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How can the arts, and ballet in particular, show that they represent value for money? David Jays compares a trip to the theatre or ballet with some similarly prestigious events.

Image from Royal Ballet's Sleeping Beauty
Beatriz Stix-Brunell as the Lilac Fairy and artists of The Royal Ballet in The Sleeping Beauty

ROH/Tristram Kenton 2014

As an audience member, how do you measure value for money? It is an intensely individual question – everyone will have a different budget and a way to assess how meaningfully it can be used. Earlier this summer, I proposed trying to capture some ideas of measuring value in some infographics called Culture Wars. It was fun, it was informative and it was rather surprising: that is one way of measuring its value.

As I learned when I spoke to a representative of Northern Ballet for an article I wrote for AP on the ballet repertoire earlier this year, arts organisations face a cruelly competitive marketplace. Audiences may decide whether to give limited funds to a musical or a sporting event, a gig or a meal out, or perhaps a night at the ballet. How can you even begin to decide between them? And how does ballet – so often described as a Cinderella of the arts – communicate its own attractions to audiences? I enlisted the illustrator Christian Tate and journalist Lucy Marshall to research some figures and present them in a pleasingly eye-popping manner. For our comparison we put the Royal Ballet up against similarly prestigious events: from the FA Cup and Wimbledon finals, to Kylie Minogue at the O2 and the Book of Mormon musical, a meal at Dinner (Heston Blumenthal’s flagship London restaurant) and the Leicester Square Odeon, plus offerings at the Comedy Store, Fabric (nightclub for those who don’t know it) and the British Museum.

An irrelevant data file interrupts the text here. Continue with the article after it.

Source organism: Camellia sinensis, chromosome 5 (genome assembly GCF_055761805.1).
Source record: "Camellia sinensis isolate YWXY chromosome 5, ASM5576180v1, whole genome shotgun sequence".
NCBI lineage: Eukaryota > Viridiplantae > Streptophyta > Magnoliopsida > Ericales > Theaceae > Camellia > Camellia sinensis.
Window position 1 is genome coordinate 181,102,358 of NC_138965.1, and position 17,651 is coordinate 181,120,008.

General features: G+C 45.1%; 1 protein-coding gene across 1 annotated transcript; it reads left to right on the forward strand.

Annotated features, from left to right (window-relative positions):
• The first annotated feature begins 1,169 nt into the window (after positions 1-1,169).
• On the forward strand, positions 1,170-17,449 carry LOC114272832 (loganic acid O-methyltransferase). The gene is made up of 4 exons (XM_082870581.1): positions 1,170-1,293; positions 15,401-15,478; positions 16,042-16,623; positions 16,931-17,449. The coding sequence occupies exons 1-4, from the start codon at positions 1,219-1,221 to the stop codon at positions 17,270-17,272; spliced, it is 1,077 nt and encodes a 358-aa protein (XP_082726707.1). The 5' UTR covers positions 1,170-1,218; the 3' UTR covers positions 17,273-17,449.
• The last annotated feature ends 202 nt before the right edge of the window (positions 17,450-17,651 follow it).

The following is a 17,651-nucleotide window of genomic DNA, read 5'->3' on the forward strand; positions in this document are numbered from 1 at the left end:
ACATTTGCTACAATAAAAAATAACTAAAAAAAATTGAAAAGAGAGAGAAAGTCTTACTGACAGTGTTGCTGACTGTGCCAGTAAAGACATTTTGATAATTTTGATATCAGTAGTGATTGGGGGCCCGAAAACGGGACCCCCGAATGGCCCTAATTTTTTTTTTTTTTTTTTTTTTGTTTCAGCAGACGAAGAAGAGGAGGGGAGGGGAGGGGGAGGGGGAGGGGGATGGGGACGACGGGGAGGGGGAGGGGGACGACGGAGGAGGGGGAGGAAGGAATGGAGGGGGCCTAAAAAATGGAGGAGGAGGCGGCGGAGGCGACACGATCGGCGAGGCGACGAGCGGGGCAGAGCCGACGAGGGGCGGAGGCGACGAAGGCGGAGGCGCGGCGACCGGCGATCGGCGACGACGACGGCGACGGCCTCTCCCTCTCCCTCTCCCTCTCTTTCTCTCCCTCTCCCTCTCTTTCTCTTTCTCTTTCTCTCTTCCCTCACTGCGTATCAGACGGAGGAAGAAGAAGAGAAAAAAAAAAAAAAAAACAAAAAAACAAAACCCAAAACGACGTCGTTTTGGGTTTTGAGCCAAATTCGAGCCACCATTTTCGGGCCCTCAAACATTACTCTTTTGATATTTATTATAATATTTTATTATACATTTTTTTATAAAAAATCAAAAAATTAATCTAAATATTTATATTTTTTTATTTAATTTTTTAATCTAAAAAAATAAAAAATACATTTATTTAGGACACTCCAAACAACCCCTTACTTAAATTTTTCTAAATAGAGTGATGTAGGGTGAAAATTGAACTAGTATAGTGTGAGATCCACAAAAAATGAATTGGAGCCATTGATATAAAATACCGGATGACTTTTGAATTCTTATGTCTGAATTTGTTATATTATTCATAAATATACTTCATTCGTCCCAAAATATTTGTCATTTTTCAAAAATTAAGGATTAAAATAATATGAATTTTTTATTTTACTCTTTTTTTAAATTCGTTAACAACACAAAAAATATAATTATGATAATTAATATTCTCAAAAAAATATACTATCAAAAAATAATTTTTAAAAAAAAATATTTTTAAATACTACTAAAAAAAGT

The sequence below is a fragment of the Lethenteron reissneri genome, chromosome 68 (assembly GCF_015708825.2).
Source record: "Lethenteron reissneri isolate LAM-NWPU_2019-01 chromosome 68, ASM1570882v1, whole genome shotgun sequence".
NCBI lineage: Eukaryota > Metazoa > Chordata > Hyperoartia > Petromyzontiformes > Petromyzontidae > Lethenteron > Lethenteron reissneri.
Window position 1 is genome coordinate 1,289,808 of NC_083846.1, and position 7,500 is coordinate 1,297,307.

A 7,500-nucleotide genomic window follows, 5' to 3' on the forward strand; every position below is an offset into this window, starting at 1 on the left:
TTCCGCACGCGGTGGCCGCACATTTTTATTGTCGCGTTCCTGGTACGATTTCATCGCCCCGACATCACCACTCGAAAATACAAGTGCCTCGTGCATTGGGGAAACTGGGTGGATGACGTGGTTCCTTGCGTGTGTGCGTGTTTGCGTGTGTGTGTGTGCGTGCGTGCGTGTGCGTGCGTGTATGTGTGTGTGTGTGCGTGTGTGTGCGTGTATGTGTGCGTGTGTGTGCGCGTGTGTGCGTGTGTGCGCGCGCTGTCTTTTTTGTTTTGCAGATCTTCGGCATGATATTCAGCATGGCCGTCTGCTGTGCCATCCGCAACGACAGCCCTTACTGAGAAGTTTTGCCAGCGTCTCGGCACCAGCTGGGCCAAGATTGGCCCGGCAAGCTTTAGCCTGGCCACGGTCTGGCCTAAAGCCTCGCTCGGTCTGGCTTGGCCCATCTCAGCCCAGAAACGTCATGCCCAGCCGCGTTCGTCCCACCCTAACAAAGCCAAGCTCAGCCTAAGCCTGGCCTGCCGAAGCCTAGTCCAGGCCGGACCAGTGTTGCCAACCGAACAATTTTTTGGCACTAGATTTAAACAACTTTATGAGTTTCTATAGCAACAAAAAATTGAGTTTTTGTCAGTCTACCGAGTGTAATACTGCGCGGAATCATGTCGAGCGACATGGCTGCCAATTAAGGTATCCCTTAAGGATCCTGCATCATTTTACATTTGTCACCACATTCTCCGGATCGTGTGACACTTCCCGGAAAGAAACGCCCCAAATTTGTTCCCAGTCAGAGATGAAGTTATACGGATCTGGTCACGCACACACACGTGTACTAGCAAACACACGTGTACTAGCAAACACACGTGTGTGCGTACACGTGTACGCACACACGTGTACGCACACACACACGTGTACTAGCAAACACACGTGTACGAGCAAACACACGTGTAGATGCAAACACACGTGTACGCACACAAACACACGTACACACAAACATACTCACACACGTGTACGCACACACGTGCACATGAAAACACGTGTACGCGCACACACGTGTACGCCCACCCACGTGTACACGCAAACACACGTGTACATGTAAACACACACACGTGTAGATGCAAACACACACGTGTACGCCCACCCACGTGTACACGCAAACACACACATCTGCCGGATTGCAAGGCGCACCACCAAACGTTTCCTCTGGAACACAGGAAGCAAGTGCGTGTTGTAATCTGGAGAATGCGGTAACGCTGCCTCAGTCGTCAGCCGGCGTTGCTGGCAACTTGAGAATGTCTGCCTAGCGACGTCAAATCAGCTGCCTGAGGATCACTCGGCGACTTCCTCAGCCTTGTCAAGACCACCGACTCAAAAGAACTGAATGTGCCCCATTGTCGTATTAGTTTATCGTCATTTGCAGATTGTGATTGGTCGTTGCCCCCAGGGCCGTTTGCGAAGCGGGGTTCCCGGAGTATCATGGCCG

But how do you account for heartstrings plucked or for minds expanded?

Arts organisations have struggled for decades to demonstrate that they offer value for both subsidy and sponsorship. Whether the funding is public or private, they compile evidence of outreach achieved, audiences expanded. It is part of the assessment culture that, according to Vladimir Shcherban of Belarus Free Theatre “turns theatre professionals into grant writers”.